What begins as a rather conventional bandit picture – albeit one with striking political overtones – is immediately shaken up by the combustible introduction of the film’s other main character, John H. Mallory. A former IRA activist, Mallory is an expert in explosives who came to Mexico to do demolition work for a German mining company. Throughout the film, his disdain for “uniforms” and other figures of authority is the palpable product of his unspoken anarchism (at one point, he is filmed reading Bakunin’s famous treatise on the topic). Mallory is confronted by Miranda and his gang and subsequently tricked into becoming an outlaw. Mallory eventually returns the favor by tricking Miranda into helping the Mexican Revolution, despite the latter’s complete lack of sympathy for the revolution and total disinterest in politics.
|A table fit for the poor|
The fact the setting of this film has shifted from the America to Mexico and the timing moved ahead from the Old West’s traditional 19th century period to 1913 further illustrates Leone’s explicit desire to turn his back on the ferocious isolation he chronicled in Eastwood’s The Man with No Name trilogy. However, there is a thematic connection between those pictures and Duck, You Sucker!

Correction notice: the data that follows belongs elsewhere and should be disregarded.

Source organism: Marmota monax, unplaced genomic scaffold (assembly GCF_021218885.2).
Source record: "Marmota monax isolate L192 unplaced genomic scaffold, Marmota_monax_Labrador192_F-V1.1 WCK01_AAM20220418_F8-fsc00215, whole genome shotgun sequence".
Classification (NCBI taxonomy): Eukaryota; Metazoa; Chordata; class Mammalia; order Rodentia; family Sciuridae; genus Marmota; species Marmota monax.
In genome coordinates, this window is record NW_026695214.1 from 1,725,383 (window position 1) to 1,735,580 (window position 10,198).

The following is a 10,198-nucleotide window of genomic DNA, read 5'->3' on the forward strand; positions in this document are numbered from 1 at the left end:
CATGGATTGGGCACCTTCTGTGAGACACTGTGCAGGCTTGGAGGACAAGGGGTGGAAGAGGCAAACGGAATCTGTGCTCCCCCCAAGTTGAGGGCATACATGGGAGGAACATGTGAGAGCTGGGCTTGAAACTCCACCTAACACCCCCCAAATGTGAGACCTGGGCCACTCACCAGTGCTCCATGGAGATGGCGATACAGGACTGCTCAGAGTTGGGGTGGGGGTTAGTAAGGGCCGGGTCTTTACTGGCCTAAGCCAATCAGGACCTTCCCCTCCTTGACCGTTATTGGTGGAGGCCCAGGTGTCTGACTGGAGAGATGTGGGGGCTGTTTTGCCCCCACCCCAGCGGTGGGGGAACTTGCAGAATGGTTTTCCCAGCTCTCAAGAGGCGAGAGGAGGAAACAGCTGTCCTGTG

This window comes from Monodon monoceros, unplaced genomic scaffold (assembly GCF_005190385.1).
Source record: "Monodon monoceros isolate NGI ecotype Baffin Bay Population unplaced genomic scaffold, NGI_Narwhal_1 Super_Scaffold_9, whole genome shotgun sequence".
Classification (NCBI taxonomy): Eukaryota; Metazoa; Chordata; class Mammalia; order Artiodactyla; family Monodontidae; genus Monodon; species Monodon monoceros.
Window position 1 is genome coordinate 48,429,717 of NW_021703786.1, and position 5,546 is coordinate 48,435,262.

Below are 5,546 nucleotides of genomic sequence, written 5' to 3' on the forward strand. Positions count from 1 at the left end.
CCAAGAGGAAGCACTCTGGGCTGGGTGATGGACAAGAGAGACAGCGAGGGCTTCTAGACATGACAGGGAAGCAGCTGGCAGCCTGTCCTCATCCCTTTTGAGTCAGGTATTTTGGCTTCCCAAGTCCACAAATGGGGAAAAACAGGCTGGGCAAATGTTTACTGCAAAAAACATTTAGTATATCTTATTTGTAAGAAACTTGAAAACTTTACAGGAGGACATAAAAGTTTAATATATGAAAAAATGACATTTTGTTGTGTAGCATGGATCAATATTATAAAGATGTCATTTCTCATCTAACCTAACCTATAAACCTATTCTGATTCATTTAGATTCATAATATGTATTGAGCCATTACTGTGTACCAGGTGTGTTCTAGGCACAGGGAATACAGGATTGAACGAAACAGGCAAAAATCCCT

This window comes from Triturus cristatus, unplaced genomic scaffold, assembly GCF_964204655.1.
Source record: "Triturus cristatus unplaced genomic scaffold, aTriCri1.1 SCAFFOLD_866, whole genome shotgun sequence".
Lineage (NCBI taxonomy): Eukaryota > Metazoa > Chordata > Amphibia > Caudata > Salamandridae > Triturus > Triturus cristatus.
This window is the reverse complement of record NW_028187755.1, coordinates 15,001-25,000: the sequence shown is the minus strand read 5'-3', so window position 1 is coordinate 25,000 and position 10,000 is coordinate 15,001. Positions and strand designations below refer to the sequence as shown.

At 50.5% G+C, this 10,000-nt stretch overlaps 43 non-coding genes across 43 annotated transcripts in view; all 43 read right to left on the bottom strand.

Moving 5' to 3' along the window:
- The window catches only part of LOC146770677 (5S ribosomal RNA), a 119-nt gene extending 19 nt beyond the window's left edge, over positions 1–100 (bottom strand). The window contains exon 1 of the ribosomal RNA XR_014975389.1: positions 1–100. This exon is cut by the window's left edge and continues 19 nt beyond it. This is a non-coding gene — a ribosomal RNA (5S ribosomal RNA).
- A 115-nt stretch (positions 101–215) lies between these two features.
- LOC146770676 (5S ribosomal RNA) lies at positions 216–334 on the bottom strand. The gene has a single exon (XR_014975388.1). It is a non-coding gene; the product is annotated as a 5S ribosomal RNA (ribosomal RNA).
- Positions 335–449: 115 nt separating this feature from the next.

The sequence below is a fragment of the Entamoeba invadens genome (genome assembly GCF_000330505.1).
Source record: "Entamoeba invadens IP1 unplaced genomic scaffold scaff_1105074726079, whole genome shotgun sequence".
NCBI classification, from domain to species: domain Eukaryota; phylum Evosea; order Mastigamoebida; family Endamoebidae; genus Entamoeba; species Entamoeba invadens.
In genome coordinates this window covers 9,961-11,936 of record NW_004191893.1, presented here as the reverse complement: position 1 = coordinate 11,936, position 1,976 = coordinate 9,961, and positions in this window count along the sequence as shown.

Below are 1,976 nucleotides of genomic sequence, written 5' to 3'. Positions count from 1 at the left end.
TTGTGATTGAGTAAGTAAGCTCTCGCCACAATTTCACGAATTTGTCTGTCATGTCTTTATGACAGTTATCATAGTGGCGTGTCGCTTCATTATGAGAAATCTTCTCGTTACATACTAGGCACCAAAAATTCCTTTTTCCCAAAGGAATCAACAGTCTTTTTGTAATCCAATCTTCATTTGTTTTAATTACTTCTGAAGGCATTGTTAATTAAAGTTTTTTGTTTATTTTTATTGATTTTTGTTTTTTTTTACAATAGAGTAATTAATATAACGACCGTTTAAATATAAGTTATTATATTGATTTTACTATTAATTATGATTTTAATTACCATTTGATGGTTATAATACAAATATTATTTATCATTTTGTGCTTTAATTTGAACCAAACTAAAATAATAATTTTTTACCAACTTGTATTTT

More specifically, Eastwood begins his three films essentially as a loner.
In A Fistful of Dollars, he commits himself to no cause, choosing instead to play two rival factions off each other in a desolate town. In A Few Dollars More, his second outing, he is paired with Lee Van Cleef in what can be construed as a heroic quest. The Good, the Bad, and the Ugly begins with an attempt to restore Eastwood to his lone gunman status, only to see events in the film force him into various undesirable partnerships. Along the way, he is – for the first time in the series – forced to acknowledging the suffering of others (most obviously the Civil War soldiers) and to realize that “going it alone” is not always a realistic approach.
This is important because Leone himself claims Duck, You Sucker! is essentially a “buddy” picture that documents the friendship between Mallory and Miranda.
To explain, Miranda begins the film as an almost primitive human being, in that his moral code is entirely the amoral tribalism bound up in familial connections. His gang is made-up of family members and his ambitions will not tolerate any horizon that is not associated with his family’s profit. This is a kind of familial narcissism, in which all other non-familial people, such as those on the carriage, are a means to an end and nothing more.